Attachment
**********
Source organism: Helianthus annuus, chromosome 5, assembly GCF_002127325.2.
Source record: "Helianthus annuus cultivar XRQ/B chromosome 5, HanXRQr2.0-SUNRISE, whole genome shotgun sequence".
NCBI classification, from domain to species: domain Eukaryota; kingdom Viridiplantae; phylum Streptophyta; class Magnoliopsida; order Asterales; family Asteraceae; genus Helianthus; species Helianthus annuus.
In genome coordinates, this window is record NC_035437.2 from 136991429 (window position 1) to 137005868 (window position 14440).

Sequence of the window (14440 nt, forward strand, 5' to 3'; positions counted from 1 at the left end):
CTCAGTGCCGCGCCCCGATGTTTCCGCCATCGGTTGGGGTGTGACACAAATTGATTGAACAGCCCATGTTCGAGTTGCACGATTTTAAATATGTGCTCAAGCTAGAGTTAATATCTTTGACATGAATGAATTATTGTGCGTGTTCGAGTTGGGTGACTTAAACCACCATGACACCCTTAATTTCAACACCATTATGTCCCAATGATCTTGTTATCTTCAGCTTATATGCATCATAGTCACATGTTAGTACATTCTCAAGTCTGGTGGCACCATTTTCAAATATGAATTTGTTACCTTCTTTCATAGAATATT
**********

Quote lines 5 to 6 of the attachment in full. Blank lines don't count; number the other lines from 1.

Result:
Sequence of the window (14440 nt, forward strand, 5' to 3'; positions counted from 1 at the left end):
CTCAGTGCCGCGCCCCGATGTTTCCGCCATCGGTTGGGGTGTGACACAAATTGATTGAACAGCCCATGTTCGAGTTGCACGATTTTAAATATGTGCTCAAGCTAGAGTTAATATCTTTGACATGAATGAATTATTGTGCGTGTTCGAGTTGGGTGACTTAAACCACCATGACACCCTTAATTTCAACACCATTATGTCCCAATGATCTTGTTATCTTCAGCTTATATGCATCATAGTCACATGTTAGTACATTCTCAAGTCTGGTGGCACCATTTTCAAATATGAATTTGTTACCTTCTTTCATAGAATATT